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Topic: George Elliott Clarke

Madmen and Specialists: George Elliott Clarke’s Canticles I (MMXVI)

Ranging over 400 pages, the incumbent Parliamentary Poet Laureate’s Canticles I (MMXVI) is a torrent of erudition. Refreshingly, it also happens to contain much good poetry. Conceived as “a lyric styled epic,” Clarke roams the valley of history’s losers and sheaths dry bones with breath. Calling History (capitalized) a “demonic Bible” in his opening poem “Apologia” Clarke’s work can be best understood as an uninhibited attempt to provincialize the Eurocentricity of our regnant narratives.

Canada’s Parliamentary Poet Laureate sells gold for gold: George Elliott Clarke’s Gold

The next logical choice for George Elliott Clarke’s poetry collections associated with colour (there was Blue, Black, then Red), was Gold. The book brims with the musical and learned force we’ve come to expect while managing to feel like a sunset, casting a glow and shadow over his seminal works. The gold sleeve covering the cover, and covered with the chemical symbol, “Au,” is a physical manifestation of his belief, and opening quote, that, “Beauty…is the sole business of poetry.”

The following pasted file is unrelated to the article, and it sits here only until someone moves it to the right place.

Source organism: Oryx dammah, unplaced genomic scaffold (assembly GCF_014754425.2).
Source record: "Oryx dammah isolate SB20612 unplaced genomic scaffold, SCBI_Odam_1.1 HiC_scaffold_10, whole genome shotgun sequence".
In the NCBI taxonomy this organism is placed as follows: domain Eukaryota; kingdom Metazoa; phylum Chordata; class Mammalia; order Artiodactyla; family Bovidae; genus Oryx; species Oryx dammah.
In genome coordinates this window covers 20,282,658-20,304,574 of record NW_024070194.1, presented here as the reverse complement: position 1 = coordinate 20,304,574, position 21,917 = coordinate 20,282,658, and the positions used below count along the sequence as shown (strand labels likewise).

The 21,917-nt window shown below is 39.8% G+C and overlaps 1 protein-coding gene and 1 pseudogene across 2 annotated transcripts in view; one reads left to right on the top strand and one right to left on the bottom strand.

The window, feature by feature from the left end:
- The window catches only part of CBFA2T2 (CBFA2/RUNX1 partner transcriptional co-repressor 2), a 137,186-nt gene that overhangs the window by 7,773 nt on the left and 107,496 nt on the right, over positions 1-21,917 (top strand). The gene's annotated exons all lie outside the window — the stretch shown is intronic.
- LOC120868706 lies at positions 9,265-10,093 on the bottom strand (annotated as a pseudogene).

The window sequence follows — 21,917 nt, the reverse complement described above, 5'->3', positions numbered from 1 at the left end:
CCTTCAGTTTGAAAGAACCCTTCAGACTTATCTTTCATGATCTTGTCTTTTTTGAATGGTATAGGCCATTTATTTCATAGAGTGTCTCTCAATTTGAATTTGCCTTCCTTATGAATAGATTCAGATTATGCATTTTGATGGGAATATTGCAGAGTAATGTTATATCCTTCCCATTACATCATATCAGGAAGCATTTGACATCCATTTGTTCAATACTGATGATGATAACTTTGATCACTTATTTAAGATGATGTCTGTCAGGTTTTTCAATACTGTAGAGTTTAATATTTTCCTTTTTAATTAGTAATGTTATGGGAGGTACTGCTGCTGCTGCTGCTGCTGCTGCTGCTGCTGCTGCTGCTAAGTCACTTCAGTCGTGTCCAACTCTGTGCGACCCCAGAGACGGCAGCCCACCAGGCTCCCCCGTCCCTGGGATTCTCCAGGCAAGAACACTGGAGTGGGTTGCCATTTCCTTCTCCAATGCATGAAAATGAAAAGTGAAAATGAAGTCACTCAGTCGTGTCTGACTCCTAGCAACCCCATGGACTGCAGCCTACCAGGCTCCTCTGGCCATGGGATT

Arc 73: Canada's Up-and-At-You Poetry Magazine

Emerging talents, ones-to-watch, and debuts. You’ll find them all in Arc’s up-and-comers issue, now on newsstands.

Lost and Found Poet #4: Cheng Sait Chia

Cheng Sait Chia: Chinese-Canadian Maritimer Imagist
Rediscovered by George Elliott Clarke.
Cheng Sait Chia, the Singapore-born, Chinese immigrant whose spare, beautiful poetry should have placed her among the great Canadian imagists, alongside her fellow Maritimer John Thompson, published only one book posthumously, and has never been anthologized, not even in collections of work by Chinese-Canadians, East Coast poets, or Canadian women poets. Cheng died of cancer in 1981, at the age of 41, and her work, though infused by her illness with the theme of death, exhibits an exhilarating refusal of luxury, heroic stoicism, and a stern and bracing morbidity.